Sunday, 16 July 2017

Five things I'll always remember from my first time in Japan...

1. Genki Japanese and Culture School (Genki JACS)

I had been planning to go to Japan for years. It was my dream. I'd been learning the language for a couple of years and felt like I could just about get by. Even so, I'd been waiting. Waiting for someone to find the time and money to join me on my trip of a lifetime, and then just when I was building up the courage to say, “screw it, I'll go alone”, something amazing happened. I won an essay contest that the wonderful people at Japan Reference were running; and the prize was for two weeks' worth of Japanese lessons at Genki Japanese and Culture School (Genki JACS).

Funny thing is, though, I had looked at a previous contest's prize page and believed I had won a month's worth of lessons. A month. I hadn't even thought about going to Japan for an entire month. Once I'd thought about it, I was sure that anything less than a month just wouldn't do.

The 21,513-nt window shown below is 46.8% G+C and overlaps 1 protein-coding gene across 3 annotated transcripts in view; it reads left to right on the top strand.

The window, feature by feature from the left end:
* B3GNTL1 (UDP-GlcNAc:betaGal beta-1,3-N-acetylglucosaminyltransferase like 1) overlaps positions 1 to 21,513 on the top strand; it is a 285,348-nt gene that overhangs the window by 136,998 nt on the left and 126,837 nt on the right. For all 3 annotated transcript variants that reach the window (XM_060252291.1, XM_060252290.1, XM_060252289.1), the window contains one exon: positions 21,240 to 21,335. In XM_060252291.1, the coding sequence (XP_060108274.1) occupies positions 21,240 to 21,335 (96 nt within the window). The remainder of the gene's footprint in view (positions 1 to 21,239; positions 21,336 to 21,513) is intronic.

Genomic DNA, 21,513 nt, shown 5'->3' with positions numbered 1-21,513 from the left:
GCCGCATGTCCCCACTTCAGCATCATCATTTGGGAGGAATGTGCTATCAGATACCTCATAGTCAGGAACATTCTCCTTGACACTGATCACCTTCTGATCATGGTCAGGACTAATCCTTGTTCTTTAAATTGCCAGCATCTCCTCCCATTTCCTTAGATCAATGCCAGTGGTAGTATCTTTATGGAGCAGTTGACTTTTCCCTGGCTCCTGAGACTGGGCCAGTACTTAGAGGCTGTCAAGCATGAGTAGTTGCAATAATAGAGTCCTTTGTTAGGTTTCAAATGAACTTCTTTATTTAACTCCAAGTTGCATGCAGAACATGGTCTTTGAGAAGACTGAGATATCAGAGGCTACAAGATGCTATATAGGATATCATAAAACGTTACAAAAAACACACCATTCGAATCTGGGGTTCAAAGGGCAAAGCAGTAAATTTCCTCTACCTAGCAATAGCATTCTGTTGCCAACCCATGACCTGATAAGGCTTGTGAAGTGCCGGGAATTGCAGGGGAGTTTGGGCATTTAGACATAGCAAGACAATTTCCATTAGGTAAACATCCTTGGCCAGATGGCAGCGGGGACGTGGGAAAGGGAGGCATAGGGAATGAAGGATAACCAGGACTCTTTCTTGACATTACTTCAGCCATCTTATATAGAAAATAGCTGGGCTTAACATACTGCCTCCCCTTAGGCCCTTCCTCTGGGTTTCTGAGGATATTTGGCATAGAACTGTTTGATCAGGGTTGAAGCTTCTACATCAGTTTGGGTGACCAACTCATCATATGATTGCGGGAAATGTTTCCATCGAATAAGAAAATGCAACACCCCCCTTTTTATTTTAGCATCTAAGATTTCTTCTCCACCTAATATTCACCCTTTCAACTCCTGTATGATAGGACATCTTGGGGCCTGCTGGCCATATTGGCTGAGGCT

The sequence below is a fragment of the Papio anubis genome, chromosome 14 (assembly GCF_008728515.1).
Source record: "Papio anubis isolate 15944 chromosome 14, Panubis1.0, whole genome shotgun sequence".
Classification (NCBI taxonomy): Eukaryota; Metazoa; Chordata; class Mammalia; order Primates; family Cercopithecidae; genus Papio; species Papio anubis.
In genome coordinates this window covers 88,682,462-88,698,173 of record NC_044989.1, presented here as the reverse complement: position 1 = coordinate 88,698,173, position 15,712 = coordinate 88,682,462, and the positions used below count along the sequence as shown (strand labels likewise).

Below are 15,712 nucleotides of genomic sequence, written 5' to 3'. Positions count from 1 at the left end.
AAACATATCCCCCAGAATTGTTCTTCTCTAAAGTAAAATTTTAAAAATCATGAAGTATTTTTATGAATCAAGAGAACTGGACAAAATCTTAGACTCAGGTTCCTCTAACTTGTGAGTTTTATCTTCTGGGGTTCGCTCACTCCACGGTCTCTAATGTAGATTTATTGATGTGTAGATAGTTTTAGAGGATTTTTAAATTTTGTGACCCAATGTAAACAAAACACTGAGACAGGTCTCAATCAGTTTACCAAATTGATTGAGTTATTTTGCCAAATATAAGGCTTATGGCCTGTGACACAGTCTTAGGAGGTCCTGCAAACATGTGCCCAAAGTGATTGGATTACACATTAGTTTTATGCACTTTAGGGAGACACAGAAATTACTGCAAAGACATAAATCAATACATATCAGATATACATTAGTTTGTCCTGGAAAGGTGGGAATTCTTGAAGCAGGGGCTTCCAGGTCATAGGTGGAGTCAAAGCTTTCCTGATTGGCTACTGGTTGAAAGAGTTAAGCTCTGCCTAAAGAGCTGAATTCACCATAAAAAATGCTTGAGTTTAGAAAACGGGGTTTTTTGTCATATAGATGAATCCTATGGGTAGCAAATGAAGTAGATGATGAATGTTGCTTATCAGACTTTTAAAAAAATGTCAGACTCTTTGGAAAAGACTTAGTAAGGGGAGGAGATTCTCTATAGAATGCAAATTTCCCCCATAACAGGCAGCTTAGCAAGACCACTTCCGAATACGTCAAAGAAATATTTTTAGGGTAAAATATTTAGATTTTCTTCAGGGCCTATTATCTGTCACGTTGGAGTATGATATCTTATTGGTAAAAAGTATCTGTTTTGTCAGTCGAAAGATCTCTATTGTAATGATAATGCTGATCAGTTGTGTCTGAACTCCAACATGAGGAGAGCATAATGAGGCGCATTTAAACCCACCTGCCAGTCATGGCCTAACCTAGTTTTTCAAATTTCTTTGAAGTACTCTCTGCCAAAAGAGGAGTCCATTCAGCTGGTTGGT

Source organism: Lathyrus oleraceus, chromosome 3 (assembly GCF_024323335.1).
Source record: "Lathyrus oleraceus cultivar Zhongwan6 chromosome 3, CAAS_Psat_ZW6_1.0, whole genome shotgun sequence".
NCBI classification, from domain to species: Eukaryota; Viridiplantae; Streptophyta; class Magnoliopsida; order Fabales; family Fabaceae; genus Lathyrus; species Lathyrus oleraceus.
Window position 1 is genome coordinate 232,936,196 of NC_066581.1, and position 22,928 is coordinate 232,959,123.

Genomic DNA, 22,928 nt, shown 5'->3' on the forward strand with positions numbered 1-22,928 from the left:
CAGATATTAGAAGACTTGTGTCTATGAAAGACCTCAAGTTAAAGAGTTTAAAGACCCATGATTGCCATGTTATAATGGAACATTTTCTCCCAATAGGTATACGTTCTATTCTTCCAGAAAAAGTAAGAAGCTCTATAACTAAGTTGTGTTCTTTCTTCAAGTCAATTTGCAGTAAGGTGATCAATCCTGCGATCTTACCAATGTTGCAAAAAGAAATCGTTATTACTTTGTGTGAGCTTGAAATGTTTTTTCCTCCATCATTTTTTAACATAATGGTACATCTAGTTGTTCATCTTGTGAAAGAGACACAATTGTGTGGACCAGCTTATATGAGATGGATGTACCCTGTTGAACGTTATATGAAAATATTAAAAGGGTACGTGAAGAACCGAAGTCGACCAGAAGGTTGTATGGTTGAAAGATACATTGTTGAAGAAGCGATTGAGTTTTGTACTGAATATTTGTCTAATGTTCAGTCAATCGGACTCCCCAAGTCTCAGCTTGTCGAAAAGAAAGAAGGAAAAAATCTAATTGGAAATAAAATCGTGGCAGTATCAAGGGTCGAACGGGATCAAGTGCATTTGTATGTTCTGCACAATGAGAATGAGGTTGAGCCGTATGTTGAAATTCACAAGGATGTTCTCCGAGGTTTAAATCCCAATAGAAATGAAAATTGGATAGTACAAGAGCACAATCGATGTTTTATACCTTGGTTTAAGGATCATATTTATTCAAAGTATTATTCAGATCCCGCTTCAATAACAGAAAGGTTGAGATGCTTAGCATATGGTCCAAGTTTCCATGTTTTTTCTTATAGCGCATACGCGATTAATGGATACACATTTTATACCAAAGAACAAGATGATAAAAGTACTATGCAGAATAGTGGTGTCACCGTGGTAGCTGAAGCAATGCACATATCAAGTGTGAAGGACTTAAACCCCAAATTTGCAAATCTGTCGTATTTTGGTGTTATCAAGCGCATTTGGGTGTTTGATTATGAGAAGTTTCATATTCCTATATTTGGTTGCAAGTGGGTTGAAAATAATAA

It would have to be sorted with work – which I knew was possible since a colleague, friend, and one half of digital marketing duo 'Two Social Girls' was exploring Australia for a month at that very moment – and so I sowed the bonsai seed within the senior team at work. It took a bit of planning, but before long I was given the go-ahead. I was going to Japan.

I arrived on Saturday night, slept through most of Sunday (with a little exploring, of course), and was enrolled in the Genki Japanese and Culture School on Monday. I was lucky enough to arrive on one of Japan's national holidays and joined a school trip to Akizuki Town, known as “Kyushuu's Little Kyoto”. It was an amazing experience and I met many people who would soon become friends.